The Guardian on the slaughter of Washiqur Rahman.

A blogger known for his atheist views has been stabbed to death in Bangladesh, in the latest of a series of attacks on independent writers in the developing south Asian nation.

Not stabbed, no. That sounds comparatively gentle – compared to what they actually did to him. He was chopped, not stabbed. He was chopped in the eyes, and the chin, and the neck.

Local police chief Wahidul Islam told Agence France-Presse the victim had been “brutally hacked to death this morning with big knives just 500 yards [460 metres] from his home at Dhaka’s Begunbari area”.

That’s the word: hacked. Not stabbed.

The suspects have so far been identified only as Zikrullah, said to be a student at a religious school near the city of Chittagong, and Ariful Islam, who police say was studying at the Darul Ulum religious school in Dhaka. Police are hunting a third man.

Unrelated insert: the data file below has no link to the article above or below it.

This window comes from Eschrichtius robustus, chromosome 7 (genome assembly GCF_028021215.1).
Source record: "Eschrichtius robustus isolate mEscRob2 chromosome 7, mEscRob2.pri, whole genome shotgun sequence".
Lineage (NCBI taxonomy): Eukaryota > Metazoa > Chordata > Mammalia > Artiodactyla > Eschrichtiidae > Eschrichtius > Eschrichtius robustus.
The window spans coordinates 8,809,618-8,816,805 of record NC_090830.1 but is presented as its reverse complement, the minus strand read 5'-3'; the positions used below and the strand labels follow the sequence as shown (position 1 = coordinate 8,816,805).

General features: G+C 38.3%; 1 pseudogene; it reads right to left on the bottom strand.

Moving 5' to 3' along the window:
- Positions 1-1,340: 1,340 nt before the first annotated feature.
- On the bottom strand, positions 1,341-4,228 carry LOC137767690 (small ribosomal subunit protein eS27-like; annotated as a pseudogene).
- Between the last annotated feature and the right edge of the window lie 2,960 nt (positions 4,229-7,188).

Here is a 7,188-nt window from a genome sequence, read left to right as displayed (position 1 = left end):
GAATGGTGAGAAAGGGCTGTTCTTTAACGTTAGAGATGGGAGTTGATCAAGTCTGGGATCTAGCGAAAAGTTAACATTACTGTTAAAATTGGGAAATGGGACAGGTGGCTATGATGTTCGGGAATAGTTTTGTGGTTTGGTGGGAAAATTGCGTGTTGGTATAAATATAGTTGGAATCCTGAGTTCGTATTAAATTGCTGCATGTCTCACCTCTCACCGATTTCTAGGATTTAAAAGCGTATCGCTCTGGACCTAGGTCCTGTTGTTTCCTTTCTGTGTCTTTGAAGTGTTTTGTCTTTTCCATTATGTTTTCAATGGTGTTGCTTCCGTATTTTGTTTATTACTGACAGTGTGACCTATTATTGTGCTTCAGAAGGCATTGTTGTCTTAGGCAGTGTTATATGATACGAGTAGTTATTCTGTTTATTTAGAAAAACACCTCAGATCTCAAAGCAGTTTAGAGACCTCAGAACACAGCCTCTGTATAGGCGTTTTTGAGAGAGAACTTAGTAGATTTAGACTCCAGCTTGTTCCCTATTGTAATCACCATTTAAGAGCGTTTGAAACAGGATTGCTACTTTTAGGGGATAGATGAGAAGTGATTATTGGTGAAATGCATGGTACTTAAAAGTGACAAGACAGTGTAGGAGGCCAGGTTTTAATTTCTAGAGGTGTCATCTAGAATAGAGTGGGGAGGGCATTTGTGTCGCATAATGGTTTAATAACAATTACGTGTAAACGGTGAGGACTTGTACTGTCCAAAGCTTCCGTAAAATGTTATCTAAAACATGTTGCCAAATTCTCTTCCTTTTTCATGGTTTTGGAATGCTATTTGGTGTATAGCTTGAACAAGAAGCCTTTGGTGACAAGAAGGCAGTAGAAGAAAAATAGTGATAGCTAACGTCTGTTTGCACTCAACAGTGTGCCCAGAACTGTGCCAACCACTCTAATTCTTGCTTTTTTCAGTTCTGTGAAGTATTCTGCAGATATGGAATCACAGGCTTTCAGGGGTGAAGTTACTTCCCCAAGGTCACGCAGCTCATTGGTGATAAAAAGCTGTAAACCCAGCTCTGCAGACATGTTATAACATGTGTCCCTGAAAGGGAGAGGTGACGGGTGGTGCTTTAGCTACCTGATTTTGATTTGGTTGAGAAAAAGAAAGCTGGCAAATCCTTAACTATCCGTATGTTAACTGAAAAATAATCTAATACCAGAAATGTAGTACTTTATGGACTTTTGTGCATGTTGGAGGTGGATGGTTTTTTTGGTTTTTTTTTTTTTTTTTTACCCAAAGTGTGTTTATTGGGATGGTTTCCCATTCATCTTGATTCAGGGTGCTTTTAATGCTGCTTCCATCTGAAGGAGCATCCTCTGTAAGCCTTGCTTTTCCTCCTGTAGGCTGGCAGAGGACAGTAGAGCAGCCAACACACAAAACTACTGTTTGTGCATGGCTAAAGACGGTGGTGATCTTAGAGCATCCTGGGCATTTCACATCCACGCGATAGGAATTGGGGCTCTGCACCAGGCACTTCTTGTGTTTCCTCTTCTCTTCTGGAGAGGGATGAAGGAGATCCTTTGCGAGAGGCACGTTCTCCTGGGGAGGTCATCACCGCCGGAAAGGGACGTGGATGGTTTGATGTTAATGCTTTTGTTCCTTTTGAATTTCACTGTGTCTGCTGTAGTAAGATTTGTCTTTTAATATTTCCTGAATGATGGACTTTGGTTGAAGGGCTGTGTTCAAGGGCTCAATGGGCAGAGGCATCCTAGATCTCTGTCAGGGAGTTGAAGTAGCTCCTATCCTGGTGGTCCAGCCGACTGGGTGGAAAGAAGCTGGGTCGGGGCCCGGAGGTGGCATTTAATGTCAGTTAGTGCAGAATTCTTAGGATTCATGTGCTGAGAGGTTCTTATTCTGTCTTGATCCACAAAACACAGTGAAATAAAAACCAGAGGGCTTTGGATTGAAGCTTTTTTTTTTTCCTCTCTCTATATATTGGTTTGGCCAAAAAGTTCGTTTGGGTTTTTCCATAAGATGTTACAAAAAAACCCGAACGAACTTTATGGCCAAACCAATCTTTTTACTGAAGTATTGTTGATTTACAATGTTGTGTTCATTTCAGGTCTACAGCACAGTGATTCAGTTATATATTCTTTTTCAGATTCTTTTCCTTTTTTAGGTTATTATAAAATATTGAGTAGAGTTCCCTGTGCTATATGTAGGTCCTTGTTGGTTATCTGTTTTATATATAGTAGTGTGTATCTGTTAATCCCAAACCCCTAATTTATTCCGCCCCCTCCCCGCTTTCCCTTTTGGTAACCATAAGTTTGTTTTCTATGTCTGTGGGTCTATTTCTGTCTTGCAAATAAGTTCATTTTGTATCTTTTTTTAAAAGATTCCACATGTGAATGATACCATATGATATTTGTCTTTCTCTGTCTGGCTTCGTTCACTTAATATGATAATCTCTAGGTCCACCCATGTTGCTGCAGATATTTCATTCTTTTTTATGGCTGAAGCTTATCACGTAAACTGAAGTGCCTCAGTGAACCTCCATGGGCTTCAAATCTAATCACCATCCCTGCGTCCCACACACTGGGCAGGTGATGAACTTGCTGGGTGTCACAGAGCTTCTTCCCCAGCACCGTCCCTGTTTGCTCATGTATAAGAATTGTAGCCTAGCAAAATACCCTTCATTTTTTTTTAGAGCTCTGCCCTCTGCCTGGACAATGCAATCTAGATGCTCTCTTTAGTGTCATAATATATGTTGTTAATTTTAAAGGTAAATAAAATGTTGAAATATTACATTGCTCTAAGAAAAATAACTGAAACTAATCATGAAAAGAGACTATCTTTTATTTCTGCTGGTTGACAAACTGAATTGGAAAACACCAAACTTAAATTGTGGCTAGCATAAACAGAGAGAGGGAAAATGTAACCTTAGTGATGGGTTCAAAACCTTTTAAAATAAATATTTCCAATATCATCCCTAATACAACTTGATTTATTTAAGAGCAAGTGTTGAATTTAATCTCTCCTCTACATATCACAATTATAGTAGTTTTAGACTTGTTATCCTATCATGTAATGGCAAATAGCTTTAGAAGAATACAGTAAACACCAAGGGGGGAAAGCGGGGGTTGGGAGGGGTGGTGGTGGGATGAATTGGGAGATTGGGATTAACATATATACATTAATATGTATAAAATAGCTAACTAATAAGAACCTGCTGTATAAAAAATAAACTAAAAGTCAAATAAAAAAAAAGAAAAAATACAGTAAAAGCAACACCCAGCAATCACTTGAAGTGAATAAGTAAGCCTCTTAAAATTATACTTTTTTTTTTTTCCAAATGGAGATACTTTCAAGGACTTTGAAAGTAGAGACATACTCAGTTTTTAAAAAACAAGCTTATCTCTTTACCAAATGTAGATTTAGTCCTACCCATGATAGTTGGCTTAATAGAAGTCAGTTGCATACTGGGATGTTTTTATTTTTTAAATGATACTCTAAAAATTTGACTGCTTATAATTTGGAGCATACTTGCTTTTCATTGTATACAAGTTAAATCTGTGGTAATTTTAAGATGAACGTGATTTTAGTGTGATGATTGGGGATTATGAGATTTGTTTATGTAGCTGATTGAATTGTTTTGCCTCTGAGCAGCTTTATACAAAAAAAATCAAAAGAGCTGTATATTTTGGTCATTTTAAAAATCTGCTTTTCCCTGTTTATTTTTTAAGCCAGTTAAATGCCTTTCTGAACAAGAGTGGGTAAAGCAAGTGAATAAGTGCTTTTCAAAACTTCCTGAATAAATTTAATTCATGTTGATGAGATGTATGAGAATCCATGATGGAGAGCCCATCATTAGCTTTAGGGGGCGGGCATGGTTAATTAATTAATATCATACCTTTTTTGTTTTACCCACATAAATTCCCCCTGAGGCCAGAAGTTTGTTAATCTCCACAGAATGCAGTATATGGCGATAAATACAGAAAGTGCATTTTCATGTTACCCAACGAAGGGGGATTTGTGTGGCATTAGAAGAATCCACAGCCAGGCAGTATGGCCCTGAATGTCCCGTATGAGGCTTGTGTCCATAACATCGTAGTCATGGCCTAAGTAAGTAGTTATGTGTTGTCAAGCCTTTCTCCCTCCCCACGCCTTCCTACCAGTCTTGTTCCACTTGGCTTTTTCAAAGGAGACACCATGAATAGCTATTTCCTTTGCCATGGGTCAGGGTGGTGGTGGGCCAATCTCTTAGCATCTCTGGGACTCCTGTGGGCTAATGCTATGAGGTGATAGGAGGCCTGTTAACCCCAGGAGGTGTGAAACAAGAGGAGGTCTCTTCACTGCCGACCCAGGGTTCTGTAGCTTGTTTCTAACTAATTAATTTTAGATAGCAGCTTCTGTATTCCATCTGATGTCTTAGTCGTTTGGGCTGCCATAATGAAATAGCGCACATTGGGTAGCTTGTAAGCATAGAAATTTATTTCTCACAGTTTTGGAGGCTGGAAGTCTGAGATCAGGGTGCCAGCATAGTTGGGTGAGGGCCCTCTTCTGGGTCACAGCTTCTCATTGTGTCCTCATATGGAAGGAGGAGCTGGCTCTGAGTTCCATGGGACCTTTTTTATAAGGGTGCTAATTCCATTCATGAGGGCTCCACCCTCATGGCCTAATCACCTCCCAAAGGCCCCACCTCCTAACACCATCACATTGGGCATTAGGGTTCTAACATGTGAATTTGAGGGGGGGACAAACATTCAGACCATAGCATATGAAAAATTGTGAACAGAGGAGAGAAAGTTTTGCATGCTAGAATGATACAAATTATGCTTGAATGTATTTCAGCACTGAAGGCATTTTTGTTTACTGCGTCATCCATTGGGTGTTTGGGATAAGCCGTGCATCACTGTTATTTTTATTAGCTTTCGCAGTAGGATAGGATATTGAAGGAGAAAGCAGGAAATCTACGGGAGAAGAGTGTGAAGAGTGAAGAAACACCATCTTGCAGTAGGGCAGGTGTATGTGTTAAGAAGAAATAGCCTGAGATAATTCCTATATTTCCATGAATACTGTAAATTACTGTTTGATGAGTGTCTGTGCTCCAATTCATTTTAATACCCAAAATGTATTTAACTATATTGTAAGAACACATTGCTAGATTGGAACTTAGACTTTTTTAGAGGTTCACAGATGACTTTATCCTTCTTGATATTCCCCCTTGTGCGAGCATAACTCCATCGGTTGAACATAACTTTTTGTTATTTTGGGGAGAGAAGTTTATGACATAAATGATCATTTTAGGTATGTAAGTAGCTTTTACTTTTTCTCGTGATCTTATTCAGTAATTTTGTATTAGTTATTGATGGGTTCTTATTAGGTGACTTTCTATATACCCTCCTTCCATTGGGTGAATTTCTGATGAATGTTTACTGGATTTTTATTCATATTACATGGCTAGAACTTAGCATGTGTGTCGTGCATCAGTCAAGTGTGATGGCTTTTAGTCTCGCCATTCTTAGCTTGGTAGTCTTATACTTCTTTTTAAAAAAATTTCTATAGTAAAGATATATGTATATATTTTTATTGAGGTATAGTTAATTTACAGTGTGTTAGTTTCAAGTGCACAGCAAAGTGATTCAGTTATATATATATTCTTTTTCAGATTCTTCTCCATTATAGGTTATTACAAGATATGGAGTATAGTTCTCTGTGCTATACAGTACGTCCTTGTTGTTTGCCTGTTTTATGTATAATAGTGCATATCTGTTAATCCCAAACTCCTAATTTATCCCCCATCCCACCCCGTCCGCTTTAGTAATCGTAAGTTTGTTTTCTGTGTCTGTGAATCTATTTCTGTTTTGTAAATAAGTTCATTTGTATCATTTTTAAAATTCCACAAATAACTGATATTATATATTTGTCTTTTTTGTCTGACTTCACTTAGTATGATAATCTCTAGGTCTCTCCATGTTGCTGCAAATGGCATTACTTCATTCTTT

“Those who killed him differed on his ideologies about religion. He was not an atheist. He was a believer. But the way he followed religion was different from the way radical groups insist,” Biplob Kumar Sarkar, deputy commissioner of the Dhaka Metropolitan police, told the Guardian.

However, Tamanna Setu, a friend of Rahman said: “He used to write a satirical column on facebook about against believers. He was an atheist. His killing has to be connected to his writing.”

Ibrahim Khalil, a fellow blogger who knew Rahman through events they organised, said Rahman was a “progressive” who wrote against religious extremism and repression of ethnic minorities.

“I can say he was a very humble man,” Khalil said.